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Danner Mountain Light vs Mountain Pass

Danner Mountain Light vs Mountain Pass

Danner is a footwear brand that most people are familiar with, yet they’re new tools in action. When you think about the Mountain Light vs Mountain Pass, it’s pretty hard to define a great work boot since not everyone has the same footstep or shape and preferences.

That being said, Danner takes their boot-making business seriously. The company has been around since 1932, and their focus is not really to design a boot that fits all: they offer different types of boots for different areas of application.

Looking more into the Danner Mountain Light vs Mountain Pass comparison, you will see how both models are designed for work and people up on their feet all day. They are similar to a great extent, but several aspects set them apart.

Danner Mountain Light vs Mountain Pass: Overview

While Danner is largely recognized for their dedication to quality craftsmanship and time-tested heritage designs, both the Mountain Pass and Mountain Light are a testament to the company’s commitment to high-quality footwear.

The Danner’s Mountain Light, in particular, is the only boot designed on their original 1979 specifications. The Mountain Pass on the other hand comes in handy to improve the original Mountain Light design and provide a lighter, more comfortable outdoor boot. Below we get into more detail so you can find out which boot style is a better fit for you.

Danner Mountain Light vs Mountain Pass: Material and Construction

Danner Mountain Pass and Mountain Light hiking boots have a few features in common. Both models come with high-quality full-grain leather uppers, water-proof gore-tex liners, and stitch-down construction. The boots also share retro design elements like a lace-to-toe silhouette and metal lopped hardware rather than traditional eyelets punched into the leather.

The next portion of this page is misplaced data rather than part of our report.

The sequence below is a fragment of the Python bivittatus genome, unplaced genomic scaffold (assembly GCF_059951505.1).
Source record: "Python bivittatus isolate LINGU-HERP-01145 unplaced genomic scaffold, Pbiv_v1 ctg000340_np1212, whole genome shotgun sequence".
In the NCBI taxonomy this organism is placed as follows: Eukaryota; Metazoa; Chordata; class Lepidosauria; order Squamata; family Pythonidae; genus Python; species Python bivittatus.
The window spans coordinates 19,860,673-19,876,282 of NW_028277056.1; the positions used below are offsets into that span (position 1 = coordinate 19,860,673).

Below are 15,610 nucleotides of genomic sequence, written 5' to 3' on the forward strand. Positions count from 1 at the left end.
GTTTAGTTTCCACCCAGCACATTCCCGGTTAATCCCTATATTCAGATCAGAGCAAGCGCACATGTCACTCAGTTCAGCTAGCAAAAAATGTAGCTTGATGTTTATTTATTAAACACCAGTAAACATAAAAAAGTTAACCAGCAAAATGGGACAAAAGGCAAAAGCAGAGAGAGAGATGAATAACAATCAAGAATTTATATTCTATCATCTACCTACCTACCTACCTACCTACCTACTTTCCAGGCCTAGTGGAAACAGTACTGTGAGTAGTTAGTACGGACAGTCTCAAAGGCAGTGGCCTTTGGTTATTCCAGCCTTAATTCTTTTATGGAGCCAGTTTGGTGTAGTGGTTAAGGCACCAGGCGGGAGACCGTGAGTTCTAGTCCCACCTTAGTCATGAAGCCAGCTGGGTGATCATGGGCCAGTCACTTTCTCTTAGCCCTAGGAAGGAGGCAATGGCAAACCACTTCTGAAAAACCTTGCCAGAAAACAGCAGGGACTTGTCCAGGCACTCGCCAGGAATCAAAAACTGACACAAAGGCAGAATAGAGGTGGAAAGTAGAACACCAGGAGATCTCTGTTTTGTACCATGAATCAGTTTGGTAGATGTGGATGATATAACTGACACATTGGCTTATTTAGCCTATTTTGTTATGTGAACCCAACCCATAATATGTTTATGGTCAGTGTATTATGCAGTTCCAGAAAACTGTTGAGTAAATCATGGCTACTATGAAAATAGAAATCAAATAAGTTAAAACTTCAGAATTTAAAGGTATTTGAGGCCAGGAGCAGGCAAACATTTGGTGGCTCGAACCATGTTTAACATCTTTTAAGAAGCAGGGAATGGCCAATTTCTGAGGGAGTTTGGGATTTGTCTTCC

One mentionable difference between Danner Mountain Light and Danner Mountain Pass is the upper paneling. The Danner Mountain Light keeps sticks to its original one-piece leather design, which wraps nicely and retro while keeping out dirt and debris during activities.

The Mountain Pass, meanwhile, features multiple leather panels on their uppers, which can be seen with the bare stitching around the heel, tongue, and side ankle. Another notable difference between these two boots stems from the shank construction. The Danner Mountain Light employs a traditional shank style derived from fiberglass whereas the Mountain Pass opts in for a Bi Fit Board- which combines the shank, midsole, and the lasting board into one solid piece.

The Bi Fit Board is then molded to fit the shape of the boot. Aside from ensuring great stability, this shank also allows for a lighter outdoor boot.

Fit and Sizing

The Danner Mountain Light is built on 650 EE last. This ensures a more spacious fit that’s wider and accommodative in comparison to other lasts. Due to this roomier fit, Danner suggests that you go a size down when ordering the Mountain Light.

On the other hand, the Danner Mountain Pass is constructed from a 503 last, which is the standard casual fit. Danner recommends you go true to size.